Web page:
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What happens if your child gets hurt on a playground?

When you kiss your kids and send them off to school in the morning, you assume that they will be coming home a little more tired but no worse for the wear of a long day at school. Unfortunately, for some children, the daily activities they enjoy at their school could leave them vulnerable to serious injuries.

Every year, more than 200,000 children under the age of 14 across the United States suffer serious injuries on playground equipment at their schools. Knowing a little bit more about those injuries can help you protect your child and take action if necessary after a playground accident.

Playground injuries are often worse than you might expect

According to statistics analyzed by the Centers for Disease Control and Prevention, roughly 45% of reported playground injuries qualify as severe injuries. The most common serious injuries associated with playground accidents include:

  • fractures (broken bones)
  • concussions/brain injuries
  • dislocated joints
  • internal injuries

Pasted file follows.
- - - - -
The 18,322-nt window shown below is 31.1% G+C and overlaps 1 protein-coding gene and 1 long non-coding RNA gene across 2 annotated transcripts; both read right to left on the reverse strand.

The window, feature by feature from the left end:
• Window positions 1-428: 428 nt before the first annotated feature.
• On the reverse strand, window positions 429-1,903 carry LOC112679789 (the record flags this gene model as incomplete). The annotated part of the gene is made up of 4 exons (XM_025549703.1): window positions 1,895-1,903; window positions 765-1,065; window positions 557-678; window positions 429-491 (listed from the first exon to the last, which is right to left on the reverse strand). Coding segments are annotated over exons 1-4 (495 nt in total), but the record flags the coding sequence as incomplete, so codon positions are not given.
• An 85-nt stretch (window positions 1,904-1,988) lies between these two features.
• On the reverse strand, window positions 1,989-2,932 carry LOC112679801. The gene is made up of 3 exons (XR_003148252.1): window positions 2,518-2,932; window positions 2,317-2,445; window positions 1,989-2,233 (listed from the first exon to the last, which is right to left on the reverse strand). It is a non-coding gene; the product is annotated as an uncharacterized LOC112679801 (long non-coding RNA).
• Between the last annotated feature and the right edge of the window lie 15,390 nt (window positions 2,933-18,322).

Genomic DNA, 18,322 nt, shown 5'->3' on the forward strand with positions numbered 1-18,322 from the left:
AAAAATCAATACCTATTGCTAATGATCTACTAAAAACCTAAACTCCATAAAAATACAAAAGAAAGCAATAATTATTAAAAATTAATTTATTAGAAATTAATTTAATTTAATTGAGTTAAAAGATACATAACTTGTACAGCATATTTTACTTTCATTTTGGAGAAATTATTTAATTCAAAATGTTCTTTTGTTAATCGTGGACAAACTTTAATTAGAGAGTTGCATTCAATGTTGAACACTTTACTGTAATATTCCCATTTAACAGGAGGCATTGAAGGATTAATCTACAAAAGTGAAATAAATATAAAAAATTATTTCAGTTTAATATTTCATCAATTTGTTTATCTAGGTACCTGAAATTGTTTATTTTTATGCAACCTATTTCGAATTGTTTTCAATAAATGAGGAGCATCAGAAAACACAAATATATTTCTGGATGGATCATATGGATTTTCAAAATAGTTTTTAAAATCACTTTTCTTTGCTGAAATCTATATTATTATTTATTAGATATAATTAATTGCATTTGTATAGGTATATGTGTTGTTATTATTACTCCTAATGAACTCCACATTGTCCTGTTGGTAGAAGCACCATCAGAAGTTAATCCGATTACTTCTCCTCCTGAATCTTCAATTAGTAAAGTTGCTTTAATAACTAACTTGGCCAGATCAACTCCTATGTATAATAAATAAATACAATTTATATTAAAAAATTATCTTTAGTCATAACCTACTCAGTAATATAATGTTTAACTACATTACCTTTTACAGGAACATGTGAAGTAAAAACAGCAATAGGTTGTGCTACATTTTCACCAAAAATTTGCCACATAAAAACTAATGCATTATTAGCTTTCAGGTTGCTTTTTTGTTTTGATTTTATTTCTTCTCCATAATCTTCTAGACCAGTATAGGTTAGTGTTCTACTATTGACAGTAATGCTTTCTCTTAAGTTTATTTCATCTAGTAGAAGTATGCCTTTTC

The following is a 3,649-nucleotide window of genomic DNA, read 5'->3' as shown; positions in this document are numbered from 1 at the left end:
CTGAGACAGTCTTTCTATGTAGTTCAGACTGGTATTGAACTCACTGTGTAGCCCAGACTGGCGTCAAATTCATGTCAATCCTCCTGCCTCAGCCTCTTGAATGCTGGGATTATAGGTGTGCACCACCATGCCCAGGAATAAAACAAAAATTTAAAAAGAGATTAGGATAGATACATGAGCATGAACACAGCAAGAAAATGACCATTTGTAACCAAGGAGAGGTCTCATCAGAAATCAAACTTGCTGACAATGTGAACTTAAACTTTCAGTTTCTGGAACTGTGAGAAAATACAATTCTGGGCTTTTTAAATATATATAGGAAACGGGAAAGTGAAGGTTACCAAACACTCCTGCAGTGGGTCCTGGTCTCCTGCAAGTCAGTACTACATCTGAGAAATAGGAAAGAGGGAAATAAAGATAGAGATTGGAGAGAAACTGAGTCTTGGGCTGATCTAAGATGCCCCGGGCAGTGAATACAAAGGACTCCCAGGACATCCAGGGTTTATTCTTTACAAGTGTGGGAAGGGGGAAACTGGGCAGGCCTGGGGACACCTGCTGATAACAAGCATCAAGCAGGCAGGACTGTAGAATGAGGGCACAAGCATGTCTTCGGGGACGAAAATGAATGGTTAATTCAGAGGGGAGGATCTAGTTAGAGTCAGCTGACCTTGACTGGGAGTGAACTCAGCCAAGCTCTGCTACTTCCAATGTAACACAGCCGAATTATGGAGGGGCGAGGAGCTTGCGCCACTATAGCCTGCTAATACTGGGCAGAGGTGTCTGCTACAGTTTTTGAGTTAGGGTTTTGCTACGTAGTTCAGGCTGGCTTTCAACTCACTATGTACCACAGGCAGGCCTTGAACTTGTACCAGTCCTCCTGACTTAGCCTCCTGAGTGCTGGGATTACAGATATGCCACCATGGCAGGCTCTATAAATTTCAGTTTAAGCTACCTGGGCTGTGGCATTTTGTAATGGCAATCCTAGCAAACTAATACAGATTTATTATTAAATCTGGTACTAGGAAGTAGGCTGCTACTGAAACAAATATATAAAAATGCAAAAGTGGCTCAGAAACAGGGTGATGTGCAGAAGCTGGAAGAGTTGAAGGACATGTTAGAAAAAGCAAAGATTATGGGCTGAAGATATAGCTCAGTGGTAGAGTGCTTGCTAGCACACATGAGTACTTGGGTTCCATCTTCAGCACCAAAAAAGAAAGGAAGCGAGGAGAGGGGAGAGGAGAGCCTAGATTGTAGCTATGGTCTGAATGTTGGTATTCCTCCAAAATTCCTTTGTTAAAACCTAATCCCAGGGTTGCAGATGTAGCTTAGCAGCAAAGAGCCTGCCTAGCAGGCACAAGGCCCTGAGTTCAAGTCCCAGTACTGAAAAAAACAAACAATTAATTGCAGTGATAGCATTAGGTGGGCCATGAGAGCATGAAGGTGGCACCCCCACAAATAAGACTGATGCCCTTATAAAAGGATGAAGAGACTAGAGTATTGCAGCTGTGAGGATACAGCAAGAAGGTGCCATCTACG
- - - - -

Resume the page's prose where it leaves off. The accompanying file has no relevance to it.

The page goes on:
• amputations

If a child suffers a serious injury at recess, the school will likely immediately evaluate them for and contact a parent. In most cases, the parent will need to collect the child and take them to seek medical care.

Girls are at higher risk than boys

People love to say that boys will be boys in reference to roughhousing and horseplay. Most adults tend to think of little boys as the ones who will become more aggressive or violent when playing with peers, but an analysis of reported playground injuries shows that kind of gender essentialism doesn't play out at recess the way that adults might think it does.

55% of those with serious playground injuries will be girls, while boys comprise the remaining 45% of injured children. The majority of the kids hurt on a playground will also fall between the ages of five and nine.

The most common injuries can often be quite expensive

Whether your child suffers a closed-head injury or a broken leg, your family could have thousands of dollars in medical costs to cover. Depending on the kind of insurance your child has, their health policy may not cover any of those costs.

Children who get hurt at school while enrolled in Medicaid coverage will become dependent on the school's premises liability insurance policy, as Medicaid will not pay on claims where other insurance should provide primary coverage. Private insurance may cover most of the costs, but you could still have obligations to pay co-insurance, co-pays or a high deductible.

In the event that you have medical expenses and other financial losses, such as lost wages due to staying home to provide care for your injured child, you may need to file an insurance claim or even take civil action against the school.

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